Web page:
Tuesday, 31 July 2012

Discovering English wine...

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The famous King's College Chapel where the carols come from...
Quite a while ago two friends, Si and Heidi gave N an "Experience Day". Basically you can do all kinds of things - like maybe hot air ballooning, driving a racing car, having a cookery lesson from a famous chef - or like the one we had - spend the day at a vineyard! There were a variety of locations in the UK - including Cambridge! So, since I have always wanted to go there - that's the one we booked - and decided to make a weekend of it.

It was so lovely - I love Cambridge. So much beautiful architecture and fascinating history, with so many well-known scientists, poets, philosophers and engineers having studied there. We got on a Punt on the River Cam and had a nice young man punt us around the backs of the colleges and tell us all about their history as well as many funny stories about the places and their inhabitants.

We saw the wealthiest colleges including King's College, Clare College which has magnificent gardens and Trinity College which has the most impressive and ancient library where original Shakespeare folio are housed alongside the original manuscript of Winnie the Pooh.

Punting under the Bridge of Sighs

We had a walk around St John's College - where William Wordsworth and William Wilberforce studied. It must be such a privilege to live and study there. I don't think I would have ever made the grade even if I'd applied! There was one college with magnificent ivy growing all over its castellated walls - and we were told that it was used in the Harry Potter films for the outdoor Quiddich scenes!

St John's Grounds

The day at the vineyard was great fun too - and equally as educational! We had a fortifying cup of tea in the Bistro before we set off on half-mile walk uphill to the gentle Cambridgeshire slopes where the vines were being nurtured. It was a warm day and the only sound was the distant combine harvester gathering in the wheat crops in the distance. Luke - the tour guide - told us about the different types of grapes, some German, some French and how all vine plants, no matter what variety, had to be grafted onto North American roots - or they would never survive the aphids that attack them. At one point in the past the whole French wine industry was in danger of being wiped out.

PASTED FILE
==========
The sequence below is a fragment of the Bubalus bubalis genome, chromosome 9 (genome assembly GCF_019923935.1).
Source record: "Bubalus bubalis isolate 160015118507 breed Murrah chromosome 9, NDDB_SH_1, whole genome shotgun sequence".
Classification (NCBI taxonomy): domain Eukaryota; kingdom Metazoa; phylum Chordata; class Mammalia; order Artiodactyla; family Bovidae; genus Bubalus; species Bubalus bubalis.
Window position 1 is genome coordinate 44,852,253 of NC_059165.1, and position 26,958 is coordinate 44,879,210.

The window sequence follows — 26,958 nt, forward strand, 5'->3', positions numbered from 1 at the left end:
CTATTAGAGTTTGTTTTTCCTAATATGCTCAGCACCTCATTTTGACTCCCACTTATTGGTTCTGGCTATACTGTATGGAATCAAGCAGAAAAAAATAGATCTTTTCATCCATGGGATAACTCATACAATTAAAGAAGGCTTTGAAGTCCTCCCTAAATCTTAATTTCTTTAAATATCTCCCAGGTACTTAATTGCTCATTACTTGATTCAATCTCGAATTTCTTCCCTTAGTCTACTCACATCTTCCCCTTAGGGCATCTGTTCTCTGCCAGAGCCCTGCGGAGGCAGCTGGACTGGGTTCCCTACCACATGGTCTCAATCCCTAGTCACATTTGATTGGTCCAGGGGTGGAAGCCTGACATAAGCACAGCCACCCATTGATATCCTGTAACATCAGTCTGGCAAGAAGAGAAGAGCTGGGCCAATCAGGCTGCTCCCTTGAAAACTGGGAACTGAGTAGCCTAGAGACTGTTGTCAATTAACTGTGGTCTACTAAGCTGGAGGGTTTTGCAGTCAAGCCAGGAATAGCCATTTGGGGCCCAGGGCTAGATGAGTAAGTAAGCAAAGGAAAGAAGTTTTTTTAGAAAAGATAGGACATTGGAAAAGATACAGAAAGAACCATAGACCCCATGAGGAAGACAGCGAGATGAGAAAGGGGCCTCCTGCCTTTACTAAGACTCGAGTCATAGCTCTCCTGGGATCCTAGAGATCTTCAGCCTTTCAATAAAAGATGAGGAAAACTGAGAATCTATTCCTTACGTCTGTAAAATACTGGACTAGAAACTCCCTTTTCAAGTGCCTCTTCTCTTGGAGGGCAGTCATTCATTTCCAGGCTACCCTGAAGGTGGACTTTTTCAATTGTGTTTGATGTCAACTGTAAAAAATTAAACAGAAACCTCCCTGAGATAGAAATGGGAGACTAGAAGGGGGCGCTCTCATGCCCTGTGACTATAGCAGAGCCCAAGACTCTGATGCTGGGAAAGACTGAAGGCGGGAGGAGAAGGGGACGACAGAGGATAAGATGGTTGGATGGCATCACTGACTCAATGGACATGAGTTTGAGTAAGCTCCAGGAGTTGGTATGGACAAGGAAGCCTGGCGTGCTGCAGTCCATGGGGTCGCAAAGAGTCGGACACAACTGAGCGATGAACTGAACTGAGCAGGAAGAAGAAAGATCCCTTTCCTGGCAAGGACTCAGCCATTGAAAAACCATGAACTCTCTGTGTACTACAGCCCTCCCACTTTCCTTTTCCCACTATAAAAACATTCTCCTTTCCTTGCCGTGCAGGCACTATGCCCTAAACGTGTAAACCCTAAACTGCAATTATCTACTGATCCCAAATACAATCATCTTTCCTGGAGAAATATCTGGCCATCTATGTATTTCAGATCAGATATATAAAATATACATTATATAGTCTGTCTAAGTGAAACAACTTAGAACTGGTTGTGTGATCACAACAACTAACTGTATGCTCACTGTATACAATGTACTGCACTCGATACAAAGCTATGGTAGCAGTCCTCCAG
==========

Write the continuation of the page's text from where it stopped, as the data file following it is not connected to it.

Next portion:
The grape squashing machine

Luke talking about vines, and roots and aphids..

We walked back down towards the stately Chilford Hall and went into the seventeenth century high barn which now houses the winery. I was impressed by the gleaming, chrome grape press, though faintly disappointed that they were no longer trodden by local yokels :=) I must admit I'd quite fancy a go at grape treading. Imagine the squishy purple juice staining your feet and you squeezed the juice out of them. I guess the stalks or pips might have been a bit uncomfortable though. I supposed the new method is a tad more hygienic too :-)

1,000 bottles of wine in each barrel!

Anyway we learned how to many sparkling wine using the "methode traditionelle" as invented years ago by Cliquot. All that learning was thirsty work so we went back into the Bistro where the wine tasting was all set out for us. We tried seven of the wines that they make there, including the only red one they produce and the delicious sparkling wine. I also rather liked the Rose. We only had a little taste of each one - not a whole glass! Then they gave us lunch, a really tasty lasagne with salad and crusty bread, followed by Eton Mess, a glorious concoction of crushed meringues, strawberries and whipped cream. It was all rather wonderful.

We bought a few bottles of wine as presents for parents, and we received a complimentary bottle for ourselves as part of the package. I chose the Rose.

Settling down to watch Shakespeare at Downing

The night before we'd seen a poster for Cambridge Shakespeare Festival and we took ourselves off to pristine lawns of Downing College to see a wonderfully funny version of The Taming of the Shrew.

Luckily this one wasn't rained off - like the one in Stafford last month. We really enjoyed it and the actors each had to play a couple of roles - but they were amazing. They certainly kept to the bawdy fun of Shakespeare's comedy ane even indulged in audience participation as they raided picnics and asked what "Wait rose?" was.

We were fortified by hot mulled wine at the interval. Kept us toasty warm until the end.


  1. It must be so nice to get back to a normal life of having fun, with no shadow on the horizon. Good to hear.

    1. Hi Gervan!

      Yes it is great to get back to normal - like working again. Also feel a bit like I'm making up for lost time. I think the way forward now it to say yes to everything (unless it's illegal or immoral!) :-) You never know what is round the corner so make the most of everyday! x